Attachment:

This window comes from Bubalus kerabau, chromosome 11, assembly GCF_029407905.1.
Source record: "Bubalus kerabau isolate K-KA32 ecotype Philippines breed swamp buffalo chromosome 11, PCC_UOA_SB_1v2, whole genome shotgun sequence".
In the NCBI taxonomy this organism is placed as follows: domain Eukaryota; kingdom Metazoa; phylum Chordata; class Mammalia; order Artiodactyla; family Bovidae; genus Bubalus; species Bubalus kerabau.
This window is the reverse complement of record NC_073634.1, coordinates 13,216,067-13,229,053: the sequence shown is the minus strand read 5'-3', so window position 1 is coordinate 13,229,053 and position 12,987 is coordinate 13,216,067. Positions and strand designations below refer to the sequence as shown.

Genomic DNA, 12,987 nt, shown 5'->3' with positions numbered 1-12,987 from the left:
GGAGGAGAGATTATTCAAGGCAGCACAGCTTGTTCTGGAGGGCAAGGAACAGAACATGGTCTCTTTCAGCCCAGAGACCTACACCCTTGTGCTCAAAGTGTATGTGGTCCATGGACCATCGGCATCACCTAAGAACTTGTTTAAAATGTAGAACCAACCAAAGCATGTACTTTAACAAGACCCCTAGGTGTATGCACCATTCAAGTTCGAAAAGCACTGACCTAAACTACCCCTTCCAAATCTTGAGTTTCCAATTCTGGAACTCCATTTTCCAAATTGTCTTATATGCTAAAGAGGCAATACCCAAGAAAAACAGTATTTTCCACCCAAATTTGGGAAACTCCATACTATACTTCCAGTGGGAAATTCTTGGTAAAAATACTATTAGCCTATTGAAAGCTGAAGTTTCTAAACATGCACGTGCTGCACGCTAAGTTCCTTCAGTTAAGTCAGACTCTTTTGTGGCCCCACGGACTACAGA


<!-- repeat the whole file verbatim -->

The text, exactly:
This window comes from Bubalus kerabau, chromosome 11, assembly GCF_029407905.1.
Source record: "Bubalus kerabau isolate K-KA32 ecotype Philippines breed swamp buffalo chromosome 11, PCC_UOA_SB_1v2, whole genome shotgun sequence".
In the NCBI taxonomy this organism is placed as follows: domain Eukaryota; kingdom Metazoa; phylum Chordata; class Mammalia; order Artiodactyla; family Bovidae; genus Bubalus; species Bubalus kerabau.
This window is the reverse complement of record NC_073634.1, coordinates 13,216,067-13,229,053: the sequence shown is the minus strand read 5'-3', so window position 1 is coordinate 13,229,053 and position 12,987 is coordinate 13,216,067. Positions and strand designations below refer to the sequence as shown.

Genomic DNA, 12,987 nt, shown 5'->3' with positions numbered 1-12,987 from the left:
GGAGGAGAGATTATTCAAGGCAGCACAGCTTGTTCTGGAGGGCAAGGAACAGAACATGGTCTCTTTCAGCCCAGAGACCTACACCCTTGTGCTCAAAGTGTATGTGGTCCATGGACCATCGGCATCACCTAAGAACTTGTTTAAAATGTAGAACCAACCAAAGCATGTACTTTAACAAGACCCCTAGGTGTATGCACCATTCAAGTTCGAAAAGCACTGACCTAAACTACCCCTTCCAAATCTTGAGTTTCCAATTCTGGAACTCCATTTTCCAAATTGTCTTATATGCTAAAGAGGCAATACCCAAGAAAAACAGTATTTTCCACCCAAATTTGGGAAACTCCATACTATACTTCCAGTGGGAAATTCTTGGTAAAAATACTATTAGCCTATTGAAAGCTGAAGTTTCTAAACATGCACGTGCTGCACGCTAAGTTCCTTCAGTTAAGTCAGACTCTTTTGTGGCCCCACGGACTACAGA